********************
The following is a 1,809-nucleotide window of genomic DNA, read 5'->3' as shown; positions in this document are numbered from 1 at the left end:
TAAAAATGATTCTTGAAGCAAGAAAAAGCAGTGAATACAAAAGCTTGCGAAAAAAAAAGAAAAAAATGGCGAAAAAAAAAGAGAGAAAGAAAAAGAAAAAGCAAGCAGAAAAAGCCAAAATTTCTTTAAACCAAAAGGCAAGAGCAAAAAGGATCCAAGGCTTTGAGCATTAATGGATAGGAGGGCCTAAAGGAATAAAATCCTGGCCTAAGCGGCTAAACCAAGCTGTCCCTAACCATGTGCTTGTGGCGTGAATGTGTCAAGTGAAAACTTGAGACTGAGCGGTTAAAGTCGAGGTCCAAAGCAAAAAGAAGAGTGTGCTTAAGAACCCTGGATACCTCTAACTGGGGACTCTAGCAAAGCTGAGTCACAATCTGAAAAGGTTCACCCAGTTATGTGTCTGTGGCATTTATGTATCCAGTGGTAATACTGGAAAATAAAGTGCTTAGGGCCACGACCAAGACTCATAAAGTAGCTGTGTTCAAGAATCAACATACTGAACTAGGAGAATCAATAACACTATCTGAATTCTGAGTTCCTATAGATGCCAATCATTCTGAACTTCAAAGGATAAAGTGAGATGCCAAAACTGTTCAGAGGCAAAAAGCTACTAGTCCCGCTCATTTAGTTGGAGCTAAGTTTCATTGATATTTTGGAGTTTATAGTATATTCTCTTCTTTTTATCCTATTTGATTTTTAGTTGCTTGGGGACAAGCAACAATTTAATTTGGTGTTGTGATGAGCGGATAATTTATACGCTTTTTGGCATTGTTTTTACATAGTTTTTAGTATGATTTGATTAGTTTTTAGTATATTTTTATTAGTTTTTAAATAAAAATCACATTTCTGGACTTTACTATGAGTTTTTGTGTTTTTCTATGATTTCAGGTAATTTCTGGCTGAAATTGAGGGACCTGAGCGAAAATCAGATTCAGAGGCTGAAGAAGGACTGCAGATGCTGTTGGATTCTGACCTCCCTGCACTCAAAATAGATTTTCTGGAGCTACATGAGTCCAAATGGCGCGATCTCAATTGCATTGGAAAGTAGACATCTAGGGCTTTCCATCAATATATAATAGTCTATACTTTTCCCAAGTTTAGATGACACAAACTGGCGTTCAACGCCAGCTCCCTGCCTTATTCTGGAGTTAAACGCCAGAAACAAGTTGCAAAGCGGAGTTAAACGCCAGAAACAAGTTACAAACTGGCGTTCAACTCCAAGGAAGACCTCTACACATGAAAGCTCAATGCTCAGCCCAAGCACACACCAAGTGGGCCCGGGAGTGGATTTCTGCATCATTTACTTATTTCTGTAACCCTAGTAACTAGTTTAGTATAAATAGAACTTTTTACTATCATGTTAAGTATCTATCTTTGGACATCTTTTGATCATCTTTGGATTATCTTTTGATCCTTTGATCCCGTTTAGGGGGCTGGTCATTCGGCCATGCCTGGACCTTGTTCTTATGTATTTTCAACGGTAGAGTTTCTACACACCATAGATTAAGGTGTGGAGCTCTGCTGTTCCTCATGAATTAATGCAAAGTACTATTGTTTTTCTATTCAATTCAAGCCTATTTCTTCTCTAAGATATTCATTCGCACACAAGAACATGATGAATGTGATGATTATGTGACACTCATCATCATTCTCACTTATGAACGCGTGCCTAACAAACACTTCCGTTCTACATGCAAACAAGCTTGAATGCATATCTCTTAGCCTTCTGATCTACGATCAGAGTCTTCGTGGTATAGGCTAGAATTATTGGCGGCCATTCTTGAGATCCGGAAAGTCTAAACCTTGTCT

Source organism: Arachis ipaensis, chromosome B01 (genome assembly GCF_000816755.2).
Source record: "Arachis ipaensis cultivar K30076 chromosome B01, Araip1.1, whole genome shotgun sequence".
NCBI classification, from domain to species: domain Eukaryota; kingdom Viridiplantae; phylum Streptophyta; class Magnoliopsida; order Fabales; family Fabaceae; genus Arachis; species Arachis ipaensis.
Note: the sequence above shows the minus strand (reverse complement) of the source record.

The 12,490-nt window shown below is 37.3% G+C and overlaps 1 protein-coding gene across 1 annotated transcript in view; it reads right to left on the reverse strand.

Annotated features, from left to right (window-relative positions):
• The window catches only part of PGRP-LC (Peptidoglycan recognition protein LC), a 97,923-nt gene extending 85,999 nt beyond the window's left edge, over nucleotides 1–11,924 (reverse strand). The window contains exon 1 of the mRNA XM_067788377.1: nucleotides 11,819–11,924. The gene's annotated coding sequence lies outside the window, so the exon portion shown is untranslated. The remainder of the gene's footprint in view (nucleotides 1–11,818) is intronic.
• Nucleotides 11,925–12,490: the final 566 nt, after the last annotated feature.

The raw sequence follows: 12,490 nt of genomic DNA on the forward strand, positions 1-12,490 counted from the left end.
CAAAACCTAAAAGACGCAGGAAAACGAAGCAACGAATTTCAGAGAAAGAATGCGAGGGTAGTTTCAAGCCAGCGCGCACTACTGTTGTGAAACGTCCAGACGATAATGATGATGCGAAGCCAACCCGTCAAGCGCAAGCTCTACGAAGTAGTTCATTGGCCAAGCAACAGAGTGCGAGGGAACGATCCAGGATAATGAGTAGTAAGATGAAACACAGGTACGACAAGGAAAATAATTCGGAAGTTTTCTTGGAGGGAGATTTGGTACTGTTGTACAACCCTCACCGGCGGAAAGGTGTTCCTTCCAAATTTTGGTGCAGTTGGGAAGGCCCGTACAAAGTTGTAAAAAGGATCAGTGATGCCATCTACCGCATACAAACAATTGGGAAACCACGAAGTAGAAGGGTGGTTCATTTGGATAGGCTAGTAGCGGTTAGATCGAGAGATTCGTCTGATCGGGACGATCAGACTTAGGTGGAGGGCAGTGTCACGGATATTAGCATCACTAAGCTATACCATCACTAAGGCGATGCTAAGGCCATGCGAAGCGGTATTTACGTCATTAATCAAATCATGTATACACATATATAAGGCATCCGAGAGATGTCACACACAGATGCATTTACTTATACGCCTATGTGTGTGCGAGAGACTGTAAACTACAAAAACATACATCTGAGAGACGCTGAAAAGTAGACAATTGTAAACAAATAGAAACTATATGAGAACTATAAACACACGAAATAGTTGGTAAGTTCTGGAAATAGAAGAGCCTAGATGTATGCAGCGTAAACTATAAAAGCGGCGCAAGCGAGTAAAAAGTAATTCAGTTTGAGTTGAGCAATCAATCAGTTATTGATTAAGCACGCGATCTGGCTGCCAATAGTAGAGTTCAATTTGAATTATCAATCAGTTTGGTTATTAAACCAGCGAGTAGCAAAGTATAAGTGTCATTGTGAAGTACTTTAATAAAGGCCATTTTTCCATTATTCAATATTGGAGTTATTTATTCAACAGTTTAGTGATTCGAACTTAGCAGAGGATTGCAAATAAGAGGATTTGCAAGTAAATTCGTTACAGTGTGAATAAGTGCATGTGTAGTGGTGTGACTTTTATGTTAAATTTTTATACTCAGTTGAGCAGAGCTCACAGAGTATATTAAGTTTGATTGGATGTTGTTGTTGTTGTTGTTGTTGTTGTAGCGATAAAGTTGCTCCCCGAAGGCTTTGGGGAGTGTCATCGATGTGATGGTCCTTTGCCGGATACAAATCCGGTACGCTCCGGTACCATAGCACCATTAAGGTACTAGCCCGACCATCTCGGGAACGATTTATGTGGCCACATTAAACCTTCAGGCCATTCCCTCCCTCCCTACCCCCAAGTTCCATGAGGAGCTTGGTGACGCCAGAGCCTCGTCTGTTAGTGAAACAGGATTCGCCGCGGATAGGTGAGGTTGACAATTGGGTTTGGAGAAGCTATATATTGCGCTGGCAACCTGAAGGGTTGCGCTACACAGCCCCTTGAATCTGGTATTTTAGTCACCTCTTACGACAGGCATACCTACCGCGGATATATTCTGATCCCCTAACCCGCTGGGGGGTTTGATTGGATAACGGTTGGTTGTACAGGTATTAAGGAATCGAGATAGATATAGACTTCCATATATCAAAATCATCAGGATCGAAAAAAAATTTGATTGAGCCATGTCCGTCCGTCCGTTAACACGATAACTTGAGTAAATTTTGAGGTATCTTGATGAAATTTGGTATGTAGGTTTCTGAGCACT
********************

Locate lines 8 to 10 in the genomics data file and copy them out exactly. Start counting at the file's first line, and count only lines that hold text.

Annotated features, from left to right (window-relative positions):
• The window catches only part of PGRP-LC (Peptidoglycan recognition protein LC), a 97,923-nt gene extending 85,999 nt beyond the window's left edge, over nucleotides 1–11,924 (reverse strand). The window contains exon 1 of the mRNA XM_067788377.1: nucleotides 11,819–11,924. The gene's annotated coding sequence lies outside the window, so the exon portion shown is untranslated. The remainder of the gene's footprint in view (nucleotides 1–11,818) is intronic.
• Nucleotides 11,925–12,490: the final 566 nt, after the last annotated feature.